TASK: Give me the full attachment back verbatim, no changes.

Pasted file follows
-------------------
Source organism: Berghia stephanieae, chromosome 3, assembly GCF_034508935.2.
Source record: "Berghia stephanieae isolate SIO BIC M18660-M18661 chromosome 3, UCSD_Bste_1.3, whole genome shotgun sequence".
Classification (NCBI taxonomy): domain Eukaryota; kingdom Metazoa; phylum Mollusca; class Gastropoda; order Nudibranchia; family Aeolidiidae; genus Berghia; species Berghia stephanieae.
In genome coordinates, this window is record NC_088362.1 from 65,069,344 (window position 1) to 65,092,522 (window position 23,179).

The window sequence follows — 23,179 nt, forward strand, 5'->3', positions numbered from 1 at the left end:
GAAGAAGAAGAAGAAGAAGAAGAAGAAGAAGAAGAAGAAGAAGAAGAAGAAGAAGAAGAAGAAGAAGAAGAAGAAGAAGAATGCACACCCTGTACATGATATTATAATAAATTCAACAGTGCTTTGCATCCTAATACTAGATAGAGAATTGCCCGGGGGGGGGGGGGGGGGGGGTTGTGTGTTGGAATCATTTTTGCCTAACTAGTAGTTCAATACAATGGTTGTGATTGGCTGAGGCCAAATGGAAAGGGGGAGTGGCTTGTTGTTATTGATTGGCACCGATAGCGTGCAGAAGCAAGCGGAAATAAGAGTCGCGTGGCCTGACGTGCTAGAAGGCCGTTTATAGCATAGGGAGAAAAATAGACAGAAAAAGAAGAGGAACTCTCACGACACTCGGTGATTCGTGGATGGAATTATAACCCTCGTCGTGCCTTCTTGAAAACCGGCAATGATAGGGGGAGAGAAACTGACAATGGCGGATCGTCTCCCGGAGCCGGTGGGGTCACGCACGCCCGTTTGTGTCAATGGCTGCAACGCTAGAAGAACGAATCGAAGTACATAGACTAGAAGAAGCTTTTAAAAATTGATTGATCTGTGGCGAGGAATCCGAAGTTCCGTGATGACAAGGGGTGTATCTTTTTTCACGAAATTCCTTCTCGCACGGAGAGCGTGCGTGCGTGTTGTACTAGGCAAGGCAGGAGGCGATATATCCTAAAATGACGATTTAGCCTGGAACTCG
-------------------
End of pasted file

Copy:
Source organism: Berghia stephanieae, chromosome 3, assembly GCF_034508935.2.
Source record: "Berghia stephanieae isolate SIO BIC M18660-M18661 chromosome 3, UCSD_Bste_1.3, whole genome shotgun sequence".
Classification (NCBI taxonomy): domain Eukaryota; kingdom Metazoa; phylum Mollusca; class Gastropoda; order Nudibranchia; family Aeolidiidae; genus Berghia; species Berghia stephanieae.
In genome coordinates, this window is record NC_088362.1 from 65,069,344 (window position 1) to 65,092,522 (window position 23,179).

The window sequence follows — 23,179 nt, forward strand, 5'->3', positions numbered from 1 at the left end:
GAAGAAGAAGAAGAAGAAGAAGAAGAAGAAGAAGAAGAAGAAGAAGAAGAAGAAGAAGAAGAAGAAGAAGAAGAAGAAGAATGCACACCCTGTACATGATATTATAATAAATTCAACAGTGCTTTGCATCCTAATACTAGATAGAGAATTGCCCGGGGGGGGGGGGGGGGGGGGTTGTGTGTTGGAATCATTTTTGCCTAACTAGTAGTTCAATACAATGGTTGTGATTGGCTGAGGCCAAATGGAAAGGGGGAGTGGCTTGTTGTTATTGATTGGCACCGATAGCGTGCAGAAGCAAGCGGAAATAAGAGTCGCGTGGCCTGACGTGCTAGAAGGCCGTTTATAGCATAGGGAGAAAAATAGACAGAAAAAGAAGAGGAACTCTCACGACACTCGGTGATTCGTGGATGGAATTATAACCCTCGTCGTGCCTTCTTGAAAACCGGCAATGATAGGGGGAGAGAAACTGACAATGGCGGATCGTCTCCCGGAGCCGGTGGGGTCACGCACGCCCGTTTGTGTCAATGGCTGCAACGCTAGAAGAACGAATCGAAGTACATAGACTAGAAGAAGCTTTTAAAAATTGATTGATCTGTGGCGAGGAATCCGAAGTTCCGTGATGACAAGGGGTGTATCTTTTTTCACGAAATTCCTTCTCGCACGGAGAGCGTGCGTGCGTGTTGTACTAGGCAAGGCAGGAGGCGATATATCCTAAAATGACGATTTAGCCTGGAACTCG